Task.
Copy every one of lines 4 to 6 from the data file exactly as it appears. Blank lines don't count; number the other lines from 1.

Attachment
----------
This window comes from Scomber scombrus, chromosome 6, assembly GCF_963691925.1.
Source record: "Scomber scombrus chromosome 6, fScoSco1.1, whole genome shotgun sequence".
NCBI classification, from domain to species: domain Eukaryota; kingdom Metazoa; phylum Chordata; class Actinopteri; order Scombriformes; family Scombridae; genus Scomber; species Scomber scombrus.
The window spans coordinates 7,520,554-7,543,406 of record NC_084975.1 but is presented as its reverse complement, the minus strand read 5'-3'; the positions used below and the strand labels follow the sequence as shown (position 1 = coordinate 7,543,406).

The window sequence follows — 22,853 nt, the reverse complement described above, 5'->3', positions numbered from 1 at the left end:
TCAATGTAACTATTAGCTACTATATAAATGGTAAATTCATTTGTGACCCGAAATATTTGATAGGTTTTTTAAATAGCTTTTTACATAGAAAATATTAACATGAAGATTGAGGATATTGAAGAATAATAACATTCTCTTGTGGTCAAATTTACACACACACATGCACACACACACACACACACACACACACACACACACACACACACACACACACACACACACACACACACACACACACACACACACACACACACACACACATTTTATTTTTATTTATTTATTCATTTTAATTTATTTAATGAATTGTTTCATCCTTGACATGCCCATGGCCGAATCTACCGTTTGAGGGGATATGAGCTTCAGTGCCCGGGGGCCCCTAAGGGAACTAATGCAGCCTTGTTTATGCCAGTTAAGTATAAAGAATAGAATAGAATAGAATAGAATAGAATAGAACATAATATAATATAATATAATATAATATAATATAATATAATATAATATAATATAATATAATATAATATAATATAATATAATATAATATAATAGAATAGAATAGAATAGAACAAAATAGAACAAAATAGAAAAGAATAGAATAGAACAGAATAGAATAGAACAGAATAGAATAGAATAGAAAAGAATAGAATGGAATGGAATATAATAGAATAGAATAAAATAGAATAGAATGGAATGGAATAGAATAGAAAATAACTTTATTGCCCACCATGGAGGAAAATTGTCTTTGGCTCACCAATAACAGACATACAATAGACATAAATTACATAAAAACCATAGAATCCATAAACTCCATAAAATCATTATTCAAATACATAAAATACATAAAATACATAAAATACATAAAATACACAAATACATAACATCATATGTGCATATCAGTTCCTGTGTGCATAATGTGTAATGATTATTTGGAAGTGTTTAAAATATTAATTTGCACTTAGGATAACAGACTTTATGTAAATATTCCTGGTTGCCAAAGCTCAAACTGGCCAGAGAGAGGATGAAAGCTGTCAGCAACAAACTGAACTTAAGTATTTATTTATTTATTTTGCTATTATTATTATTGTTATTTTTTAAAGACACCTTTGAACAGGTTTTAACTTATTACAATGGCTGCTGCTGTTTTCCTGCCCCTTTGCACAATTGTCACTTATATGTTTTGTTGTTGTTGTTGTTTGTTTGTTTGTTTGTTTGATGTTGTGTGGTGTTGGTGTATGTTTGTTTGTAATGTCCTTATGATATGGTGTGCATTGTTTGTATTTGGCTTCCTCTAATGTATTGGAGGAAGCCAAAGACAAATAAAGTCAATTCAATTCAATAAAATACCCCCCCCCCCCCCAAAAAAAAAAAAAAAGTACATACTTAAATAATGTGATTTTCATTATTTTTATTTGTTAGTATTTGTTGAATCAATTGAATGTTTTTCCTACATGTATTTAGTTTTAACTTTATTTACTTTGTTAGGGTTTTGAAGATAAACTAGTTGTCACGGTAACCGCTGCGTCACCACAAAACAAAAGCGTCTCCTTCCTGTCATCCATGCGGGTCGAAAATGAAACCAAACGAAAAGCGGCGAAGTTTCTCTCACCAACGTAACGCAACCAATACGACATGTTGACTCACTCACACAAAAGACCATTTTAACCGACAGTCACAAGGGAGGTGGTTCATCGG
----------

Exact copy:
The window spans coordinates 7,520,554-7,543,406 of record NC_084975.1 but is presented as its reverse complement, the minus strand read 5'-3'; the positions used below and the strand labels follow the sequence as shown (position 1 = coordinate 7,543,406).

The window sequence follows — 22,853 nt, the reverse complement described above, 5'->3', positions numbered from 1 at the left end:
TCAATGTAACTATTAGCTACTATATAAATGGTAAATTCATTTGTGACCCGAAATATTTGATAGGTTTTTTAAATAGCTTTTTACATAGAAAATATTAACATGAAGATTGAGGATATTGAAGAATAATAACATTCTCTTGTGGTCAAATTTACACACACACATGCACACACACACACACACACACACACACACACACACACACACACACACACACACACACACACACACACACACACACACACACACACACACACACACACATTTTATTTTTATTTATTTATTCATTTTAATTTATTTAATGAATTGTTTCATCCTTGACATGCCCATGGCCGAATCTACCGTTTGAGGGGATATGAGCTTCAGTGCCCGGGGGCCCCTAAGGGAACTAATGCAGCCTTGTTTATGCCAGTTAAGTATAAAGAATAGAATAGAATAGAATAGAATAGAATAGAACATAATATAATATAATATAATATAATATAATATAATATAATATAATATAATATAATATAATATAATATAATATAATATAATATAATATAATAGAATAGAATAGAATAGAACAAAATAGAACAAAATAGAAAAGAATAGAATAGAACAGAATAGAATAGAACAGAATAGAATAGAATAGAAAAGAATAGAATGGAATGGAATATAATAGAATAGAATAAAATAGAATAGAATGGAATGGAATAGAATAGAAAATAACTTTATTGCCCACCATGGAGGAAAATTGTCTTTGGCTCACCAATAACAGACATACAATAGACATAAATTACATAAAAACCATAGAATCCATAAACTCCATAAAATCATTATTCAAATACATAAAATACATAAAATACATAAAATACATAAAATACACAAATACATAACATCATATGTGCATATCAGTTCCTGTGTGCATAATGTGTAATGATTATTTGGAAGTGTTTAAAATATTAATTTGCACTTAGGATAACAGACTTTATGTAAATATTCCTGGTTGCCAAAGCTCAAACTGGCCAGAGAGAGGATGAAAGCTGTCAGCAACAAACTGAACTTAAGTATTTATTTATTTATTTTGCTATTATTATTATTGTTATTTTTTAAAGACACCTTTGAACAGGTTTTAACTTATTACAATGGCTGCTGCTGTTTTCCTGCCCCTTTGCACAATTGTCACTTATATGTTTTGTTGTTGTTGTTGTTTGTTTGTTTGTTTGTTTGATGTTGTGTGGTGTTGGTGTATGTTTGTTTGTAATGTCCTTATGATATGGTGTGCATTGTTTGTATTTGGCTTCCTCTAATGTATTGGAGGAAGCCAAAGACAAATAAAGTCAATTCAATTCAATAAAATACCCCCCCCCCCCCCAAAAAAAAAAAAAAAGTACATACTTAAATAATGTGATTTTCATTATTTTTATTTGTTAGTATTTGTTGAATCAATTGAATGTTTTTCCTACATGTATTTAGTTTTAACTTTATTTACTTTGTTAGGGTTTTGAAGATAAACTAGTTGTCACGGTAACCGCTGCGTCACCACAAAACAAAAGCGTCTCCTTCCTGTCATCCATGCGGGTCGAAAATGAAACCAAACGAAAAGCGGCGAAGTTTCTCTCACCAACGTAACGCAACCAATACGACATGTTGACTCACTCACACAAAAGACCATTTTAACCGACAGTCACAAGGGAGGTGGTTCATCGG